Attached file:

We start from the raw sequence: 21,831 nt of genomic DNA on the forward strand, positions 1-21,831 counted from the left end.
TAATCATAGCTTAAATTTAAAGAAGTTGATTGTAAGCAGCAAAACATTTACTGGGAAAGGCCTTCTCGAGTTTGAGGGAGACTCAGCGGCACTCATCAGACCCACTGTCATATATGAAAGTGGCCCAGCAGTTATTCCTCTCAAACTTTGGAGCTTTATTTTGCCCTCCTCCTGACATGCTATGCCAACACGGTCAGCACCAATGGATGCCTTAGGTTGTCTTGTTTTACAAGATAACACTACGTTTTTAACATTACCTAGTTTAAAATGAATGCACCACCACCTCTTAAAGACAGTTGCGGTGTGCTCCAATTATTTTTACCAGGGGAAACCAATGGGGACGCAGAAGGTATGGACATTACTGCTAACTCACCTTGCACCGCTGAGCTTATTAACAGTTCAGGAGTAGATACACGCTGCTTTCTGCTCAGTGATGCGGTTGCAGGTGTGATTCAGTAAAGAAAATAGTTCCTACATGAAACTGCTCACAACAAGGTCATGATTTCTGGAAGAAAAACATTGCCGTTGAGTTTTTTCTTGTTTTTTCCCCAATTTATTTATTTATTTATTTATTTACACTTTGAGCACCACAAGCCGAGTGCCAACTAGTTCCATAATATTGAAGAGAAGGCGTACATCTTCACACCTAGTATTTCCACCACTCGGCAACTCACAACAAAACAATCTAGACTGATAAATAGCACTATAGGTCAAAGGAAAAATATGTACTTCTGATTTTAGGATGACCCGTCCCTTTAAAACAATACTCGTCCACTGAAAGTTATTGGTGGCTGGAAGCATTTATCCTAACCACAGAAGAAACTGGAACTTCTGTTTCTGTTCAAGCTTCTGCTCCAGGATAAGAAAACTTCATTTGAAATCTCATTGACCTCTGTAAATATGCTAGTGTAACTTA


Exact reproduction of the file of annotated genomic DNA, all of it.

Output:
We start from the raw sequence: 21,831 nt of genomic DNA on the forward strand, positions 1-21,831 counted from the left end.
TAATCATAGCTTAAATTTAAAGAAGTTGATTGTAAGCAGCAAAACATTTACTGGGAAAGGCCTTCTCGAGTTTGAGGGAGACTCAGCGGCACTCATCAGACCCACTGTCATATATGAAAGTGGCCCAGCAGTTATTCCTCTCAAACTTTGGAGCTTTATTTTGCCCTCCTCCTGACATGCTATGCCAACACGGTCAGCACCAATGGATGCCTTAGGTTGTCTTGTTTTACAAGATAACACTACGTTTTTAACATTACCTAGTTTAAAATGAATGCACCACCACCTCTTAAAGACAGTTGCGGTGTGCTCCAATTATTTTTACCAGGGGAAACCAATGGGGACGCAGAAGGTATGGACATTACTGCTAACTCACCTTGCACCGCTGAGCTTATTAACAGTTCAGGAGTAGATACACGCTGCTTTCTGCTCAGTGATGCGGTTGCAGGTGTGATTCAGTAAAGAAAATAGTTCCTACATGAAACTGCTCACAACAAGGTCATGATTTCTGGAAGAAAAACATTGCCGTTGAGTTTTTTCTTGTTTTTTCCCCAATTTATTTATTTATTTATTTATTTACACTTTGAGCACCACAAGCCGAGTGCCAACTAGTTCCATAATATTGAAGAGAAGGCGTACATCTTCACACCTAGTATTTCCACCACTCGGCAACTCACAACAAAACAATCTAGACTGATAAATAGCACTATAGGTCAAAGGAAAAATATGTACTTCTGATTTTAGGATGACCCGTCCCTTTAAAACAATACTCGTCCACTGAAAGTTATTGGTGGCTGGAAGCATTTATCCTAACCACAGAAGAAACTGGAACTTCTGTTTCTGTTCAAGCTTCTGCTCCAGGATAAGAAAACTTCATTTGAAATCTCATTGACCTCTGTAAATATGCTAGTGTAACTTA